With the right set of digital trade and e-commerce policies, governments can help more small businesses move online and support a new era of global digital entrepreneurs.
Living Longer Personal and home health aides, registered nurses, and medical and nursing assistants are among the fastest growing occupations in the United States. The U.S. Bureau of Labor Statistics projects 1.2 million new personal and home health aide positions – and the need for another 372,000 registered nurses – by 2028. Due to the shortage of qualified healthcare workers, immigrants held 15 percent of all registered nursing positions in the United States in 2016. On April 22, President Trump signed an Executive Order to pause immigration due to COVID-19, but exempted physicians and nurses. This is not uncommon in developed countries with a growing aging population who are living longer. About eight percent of nurses in Canada are foreign-trained, […]
During the Covid-19 pandemic, technology keeps the world connected and allows global trade in services to continue. The WTO outlines four modes of delivery for services trade.
The WTO zero-for-zero tariff agreement on trade in health-related products needs to be expanded. Free trade will help promote recovery after COVID-19.
How the Irish Music Rights Organization took on U.S. copyright law in the WTO – and won – yet your favorite pub is still allowed to play Irish music for you for free.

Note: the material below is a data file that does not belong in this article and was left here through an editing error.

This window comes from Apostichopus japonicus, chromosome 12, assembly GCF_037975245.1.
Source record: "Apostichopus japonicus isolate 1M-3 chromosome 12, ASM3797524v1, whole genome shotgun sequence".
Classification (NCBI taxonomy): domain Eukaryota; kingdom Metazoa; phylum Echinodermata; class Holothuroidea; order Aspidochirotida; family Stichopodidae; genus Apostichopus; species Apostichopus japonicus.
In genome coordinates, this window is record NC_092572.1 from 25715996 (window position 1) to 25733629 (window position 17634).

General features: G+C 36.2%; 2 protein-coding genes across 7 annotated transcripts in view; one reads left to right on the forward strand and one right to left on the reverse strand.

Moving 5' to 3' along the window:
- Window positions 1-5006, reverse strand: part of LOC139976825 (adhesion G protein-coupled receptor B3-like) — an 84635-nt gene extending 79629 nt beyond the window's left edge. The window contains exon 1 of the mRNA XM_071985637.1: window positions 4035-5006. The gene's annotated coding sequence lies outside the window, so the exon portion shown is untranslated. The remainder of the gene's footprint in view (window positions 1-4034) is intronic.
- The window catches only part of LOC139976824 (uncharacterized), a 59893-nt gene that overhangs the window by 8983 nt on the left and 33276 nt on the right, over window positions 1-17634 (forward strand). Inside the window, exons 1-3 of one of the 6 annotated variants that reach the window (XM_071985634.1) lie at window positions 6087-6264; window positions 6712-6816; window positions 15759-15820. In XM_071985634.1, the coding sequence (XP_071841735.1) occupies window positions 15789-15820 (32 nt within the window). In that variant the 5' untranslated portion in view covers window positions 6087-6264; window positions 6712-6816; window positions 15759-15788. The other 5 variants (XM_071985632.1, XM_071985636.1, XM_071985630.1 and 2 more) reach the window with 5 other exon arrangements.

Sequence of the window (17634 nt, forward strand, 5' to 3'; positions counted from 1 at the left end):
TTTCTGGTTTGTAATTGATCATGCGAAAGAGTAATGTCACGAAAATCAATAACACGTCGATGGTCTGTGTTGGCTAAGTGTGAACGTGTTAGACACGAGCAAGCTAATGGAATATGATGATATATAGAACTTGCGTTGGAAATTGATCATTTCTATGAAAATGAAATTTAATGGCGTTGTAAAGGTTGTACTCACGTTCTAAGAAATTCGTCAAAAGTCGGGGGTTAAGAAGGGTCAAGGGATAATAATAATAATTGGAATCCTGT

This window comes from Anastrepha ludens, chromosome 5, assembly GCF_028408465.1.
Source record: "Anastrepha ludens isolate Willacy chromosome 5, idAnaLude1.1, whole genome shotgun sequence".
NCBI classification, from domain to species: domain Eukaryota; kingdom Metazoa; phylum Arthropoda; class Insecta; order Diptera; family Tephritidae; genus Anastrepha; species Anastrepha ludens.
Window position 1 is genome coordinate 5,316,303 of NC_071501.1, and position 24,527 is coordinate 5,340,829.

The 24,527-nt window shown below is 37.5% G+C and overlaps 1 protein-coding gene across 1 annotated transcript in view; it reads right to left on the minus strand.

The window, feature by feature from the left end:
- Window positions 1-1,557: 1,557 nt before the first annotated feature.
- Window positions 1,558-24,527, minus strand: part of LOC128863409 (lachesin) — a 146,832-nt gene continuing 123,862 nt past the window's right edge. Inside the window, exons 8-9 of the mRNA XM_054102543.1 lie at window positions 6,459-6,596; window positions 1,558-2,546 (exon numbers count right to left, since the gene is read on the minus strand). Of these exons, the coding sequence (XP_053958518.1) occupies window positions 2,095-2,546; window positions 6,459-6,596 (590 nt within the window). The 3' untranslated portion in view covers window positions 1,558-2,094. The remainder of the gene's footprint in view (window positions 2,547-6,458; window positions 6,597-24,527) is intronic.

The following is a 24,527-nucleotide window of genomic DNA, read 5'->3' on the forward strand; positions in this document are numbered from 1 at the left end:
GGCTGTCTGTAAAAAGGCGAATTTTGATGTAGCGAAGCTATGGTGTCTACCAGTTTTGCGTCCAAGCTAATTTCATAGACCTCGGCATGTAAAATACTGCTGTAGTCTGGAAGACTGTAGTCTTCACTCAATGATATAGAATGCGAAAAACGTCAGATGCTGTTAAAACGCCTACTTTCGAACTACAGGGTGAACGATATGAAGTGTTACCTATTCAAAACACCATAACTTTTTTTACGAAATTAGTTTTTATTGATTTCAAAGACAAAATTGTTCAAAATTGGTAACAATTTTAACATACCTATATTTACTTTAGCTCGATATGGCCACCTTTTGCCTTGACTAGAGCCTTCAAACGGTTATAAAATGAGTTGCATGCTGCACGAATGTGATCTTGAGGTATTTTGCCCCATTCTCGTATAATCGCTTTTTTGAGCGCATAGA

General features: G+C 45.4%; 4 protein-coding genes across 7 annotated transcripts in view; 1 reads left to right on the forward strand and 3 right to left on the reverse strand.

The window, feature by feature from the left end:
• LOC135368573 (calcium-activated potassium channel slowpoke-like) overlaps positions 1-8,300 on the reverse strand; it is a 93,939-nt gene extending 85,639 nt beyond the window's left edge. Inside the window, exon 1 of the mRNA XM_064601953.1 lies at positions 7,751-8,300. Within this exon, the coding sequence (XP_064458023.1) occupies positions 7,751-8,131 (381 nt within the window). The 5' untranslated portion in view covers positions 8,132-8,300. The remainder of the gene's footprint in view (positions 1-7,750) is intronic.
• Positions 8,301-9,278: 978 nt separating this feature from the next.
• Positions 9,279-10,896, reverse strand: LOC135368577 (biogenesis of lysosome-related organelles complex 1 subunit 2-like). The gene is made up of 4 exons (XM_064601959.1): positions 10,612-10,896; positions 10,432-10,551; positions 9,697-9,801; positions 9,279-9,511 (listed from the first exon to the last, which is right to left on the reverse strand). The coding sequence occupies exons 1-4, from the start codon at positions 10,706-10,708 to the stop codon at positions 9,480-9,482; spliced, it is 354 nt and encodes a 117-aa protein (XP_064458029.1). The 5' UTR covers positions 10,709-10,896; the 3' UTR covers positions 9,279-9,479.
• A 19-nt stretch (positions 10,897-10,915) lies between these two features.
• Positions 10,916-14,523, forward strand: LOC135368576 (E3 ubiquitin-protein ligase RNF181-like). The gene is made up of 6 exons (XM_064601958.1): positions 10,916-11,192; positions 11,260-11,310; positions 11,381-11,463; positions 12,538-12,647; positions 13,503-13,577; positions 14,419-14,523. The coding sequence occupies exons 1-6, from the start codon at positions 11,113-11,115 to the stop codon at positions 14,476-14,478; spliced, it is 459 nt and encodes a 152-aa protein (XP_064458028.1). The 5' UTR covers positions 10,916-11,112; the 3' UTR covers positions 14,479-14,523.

The WTO Government Procurement Agreement (GPA) covers $1.7 trillion in global government procurement trade across 48 countries, including the United States. But the Trump Administration may pull out of the GPA to support “Buy American” – a move that will come with unintended consequences for U.S. businesses.
European wine is getting caught in a decades old trade dispute. But tariffs on imported wines from France, Germany, or Spain are a lose-lose for the U.S. wine industry. European winemakers may just shift their exports to avoid U.S. tariff pain and grow their market share in emerging economies like China.
The U.S. and China signed a trade deal on Jan 15. Attempting to rewire China’s economic system cannot be achieved in one pass – an agreement this ambitious would have to be built in phases. What does that mean for the future of trade deals?
Ripe olives are a critical ingredient for olive oil. They’ve also been ripe with trade tension over the past two years. Spanish black olives, green olives and olive oil have all been embroiled in two recent trade disputes between the United States and the European Union (EU), resulting in higher tariffs and increased prices of Spanish olives and olive oils for U.S. consumers.
In 2016 the United Kingdom voted to leave the European Union (EU). The three years of negotiation that ensued have thus far been about the terms of a “withdrawal agreement” which provides for a transition trade agreement. The longer-term trade arrangements between the EU and the UK are still up for negotiation.